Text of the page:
The UK’s railways are quite frankly not fit for purpose. Passengers regularly face delays, cancellations, and overcrowding on an outdated rail network. This makes for even worse reading, when rail fares are set to rise by 3.1% to next year, which will accumulate to a whopping 37% increase in fares in the past decade.
It is current Labour party policy that if elected, they would renationalise the railways, but would bringing the railways back into public ownership bring lower prices and better service?
The case for renationalisation
There is good reason to support the case for nationalisation. Privatisation has put an onus on business performance over service. For example, the infamous Southern rail fully or partly cancelled more than 58,000 of its services in 2016, in that same year collecting profits of £100 million. The bottom line is that profit comes first for train franchises, and the customer comes second.
Bowman (2015) makes a thought-provoking point, suggesting that the UK railways are in no meaningful sense privatised. Bowman argues that extensive subsidies are being channelled through network rail, and have enabled backers of the current system to maintain their narratives about the successes of privatisation. If you consider that most of the railway is already nationalised: “three-quarters of the industry – the track, signalling and big stations – are already under public control“, then are train franchises simply profiteering off of the work of the state?
Could renationalisation empower the people? Public ownership would enable the public to regain the power to hold the government to account for the quality of service provided. Earlier this year, a BMG poll found that 64% of people supported renationalising the railways.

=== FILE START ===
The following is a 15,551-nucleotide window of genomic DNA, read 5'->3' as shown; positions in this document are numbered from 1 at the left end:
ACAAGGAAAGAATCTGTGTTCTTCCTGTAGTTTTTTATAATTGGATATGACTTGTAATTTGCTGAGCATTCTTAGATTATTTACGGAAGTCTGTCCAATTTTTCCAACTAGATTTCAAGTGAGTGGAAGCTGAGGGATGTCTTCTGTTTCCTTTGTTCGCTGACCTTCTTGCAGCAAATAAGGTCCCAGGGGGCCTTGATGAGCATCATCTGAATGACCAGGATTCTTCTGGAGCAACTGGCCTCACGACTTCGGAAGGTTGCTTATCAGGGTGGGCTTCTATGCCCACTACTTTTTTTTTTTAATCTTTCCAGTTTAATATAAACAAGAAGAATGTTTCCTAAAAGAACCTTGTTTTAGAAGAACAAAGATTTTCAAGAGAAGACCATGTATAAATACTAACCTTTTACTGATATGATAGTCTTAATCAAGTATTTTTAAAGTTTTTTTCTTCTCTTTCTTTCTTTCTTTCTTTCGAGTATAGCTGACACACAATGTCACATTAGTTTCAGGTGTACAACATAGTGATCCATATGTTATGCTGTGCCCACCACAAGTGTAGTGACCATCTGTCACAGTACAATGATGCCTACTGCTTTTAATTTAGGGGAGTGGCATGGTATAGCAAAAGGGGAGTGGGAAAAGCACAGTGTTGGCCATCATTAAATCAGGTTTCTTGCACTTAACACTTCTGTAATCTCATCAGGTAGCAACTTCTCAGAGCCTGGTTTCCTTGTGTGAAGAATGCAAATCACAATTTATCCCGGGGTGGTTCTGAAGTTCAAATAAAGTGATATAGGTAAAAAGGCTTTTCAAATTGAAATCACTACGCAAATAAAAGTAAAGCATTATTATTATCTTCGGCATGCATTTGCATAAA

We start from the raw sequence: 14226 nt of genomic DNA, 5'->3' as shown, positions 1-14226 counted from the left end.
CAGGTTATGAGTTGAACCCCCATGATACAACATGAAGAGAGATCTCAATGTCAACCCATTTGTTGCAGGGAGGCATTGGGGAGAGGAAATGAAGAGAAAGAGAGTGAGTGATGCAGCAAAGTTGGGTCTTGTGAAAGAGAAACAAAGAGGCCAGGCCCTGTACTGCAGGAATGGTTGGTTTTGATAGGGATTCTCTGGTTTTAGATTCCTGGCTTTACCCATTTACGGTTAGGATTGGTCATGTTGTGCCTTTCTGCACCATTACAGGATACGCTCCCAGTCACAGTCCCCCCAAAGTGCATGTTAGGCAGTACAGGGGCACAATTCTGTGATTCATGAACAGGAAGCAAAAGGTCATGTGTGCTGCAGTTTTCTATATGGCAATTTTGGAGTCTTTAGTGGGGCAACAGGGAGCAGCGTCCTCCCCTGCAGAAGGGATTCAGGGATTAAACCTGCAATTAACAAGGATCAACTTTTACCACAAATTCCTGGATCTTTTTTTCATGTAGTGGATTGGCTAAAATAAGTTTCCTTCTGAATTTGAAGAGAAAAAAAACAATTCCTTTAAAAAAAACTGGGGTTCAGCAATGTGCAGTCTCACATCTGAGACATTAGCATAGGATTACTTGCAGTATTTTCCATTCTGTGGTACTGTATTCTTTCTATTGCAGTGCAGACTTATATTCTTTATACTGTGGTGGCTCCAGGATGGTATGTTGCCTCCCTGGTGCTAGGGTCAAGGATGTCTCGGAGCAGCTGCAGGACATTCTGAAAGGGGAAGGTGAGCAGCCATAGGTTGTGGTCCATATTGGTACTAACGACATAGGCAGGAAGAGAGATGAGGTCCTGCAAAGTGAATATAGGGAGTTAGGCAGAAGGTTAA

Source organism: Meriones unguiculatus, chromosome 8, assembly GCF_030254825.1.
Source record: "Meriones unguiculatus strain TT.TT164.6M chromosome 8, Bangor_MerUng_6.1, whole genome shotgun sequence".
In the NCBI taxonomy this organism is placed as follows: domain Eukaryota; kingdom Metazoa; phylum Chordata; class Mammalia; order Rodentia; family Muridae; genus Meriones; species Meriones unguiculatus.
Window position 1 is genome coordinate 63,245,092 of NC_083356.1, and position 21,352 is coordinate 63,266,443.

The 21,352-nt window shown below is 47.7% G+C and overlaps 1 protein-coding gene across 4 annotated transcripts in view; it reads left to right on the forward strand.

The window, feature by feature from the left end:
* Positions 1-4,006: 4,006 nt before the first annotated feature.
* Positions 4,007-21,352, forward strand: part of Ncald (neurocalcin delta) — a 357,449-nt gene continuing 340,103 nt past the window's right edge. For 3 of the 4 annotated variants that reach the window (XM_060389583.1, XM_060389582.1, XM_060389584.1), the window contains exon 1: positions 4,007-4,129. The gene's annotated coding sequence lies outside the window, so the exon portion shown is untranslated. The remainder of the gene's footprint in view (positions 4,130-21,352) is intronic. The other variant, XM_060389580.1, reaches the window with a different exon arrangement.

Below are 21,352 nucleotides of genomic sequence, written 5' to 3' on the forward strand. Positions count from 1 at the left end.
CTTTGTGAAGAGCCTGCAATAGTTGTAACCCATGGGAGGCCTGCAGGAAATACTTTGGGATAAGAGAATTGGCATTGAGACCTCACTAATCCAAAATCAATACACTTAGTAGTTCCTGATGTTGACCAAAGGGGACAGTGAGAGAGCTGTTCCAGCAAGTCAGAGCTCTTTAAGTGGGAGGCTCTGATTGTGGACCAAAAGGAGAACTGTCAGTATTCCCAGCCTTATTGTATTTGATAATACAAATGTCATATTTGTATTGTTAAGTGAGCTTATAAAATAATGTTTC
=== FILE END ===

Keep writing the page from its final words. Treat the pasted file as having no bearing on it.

The case against renationalisation
For all the possibilities, there is always the chance that the grass isn’t always greener. Putting the railways fully under public control will once again put the railways in competition with other services for funding; that means a battle with the NHS, education, and other vital infrastructure such as roads, houses etc.
Privatisation has seen passengers double, and a host of new trains put into service. The Rail delivery Group said on the 30th November that we can expect “7,000 new carriages, supporting 6,400 extra services a week by 2021″. Would this sort of investment be feasible, when it would be in competition with other key areas for finite public resources?
Renationalisation also potentially harms large-scale projects that are attempting to address the growing number of commuters. For all its critics, and there are many, HS2 is going ahead, with work starting in only the past couple of months. The £55 billion high-speed rail network will “add almost 15,000 seats an hour on trains between London and the cities of Birmingham, Manchester and Leeds – treble the current capacity“.
Admittedly, the the fruits of this project won’t be felt until the end of 2026 at the earliest, but renationalisation could throw HS2 into doubt, and the reality would be that despite its faults, Britain’s railways would once again be left in limbo.
Where does this leave us?
As Brexit continues to overwhelmingly saturate the news sphere, it will be difficult to gain traction for the renationalisation argument in the near future. This is unless Labour won a general election next year, which due to Brexit is by no means a complete impossibility. In sum, renationalisation is probably too great a change to incur in the near future, given the instability the UK currently faces.
Then again, critics would argue there is never a good time for such a major overhaul. The faults of the railway’s past doesn’t forebode its future if the UK decided to go down this route. There is no one solution that can guarantee improvement, but as the voices of public discontent rise in opposition to the current situation, support for public ownership of the UK’s railways will continue to grow. Something will have to give sooner or later.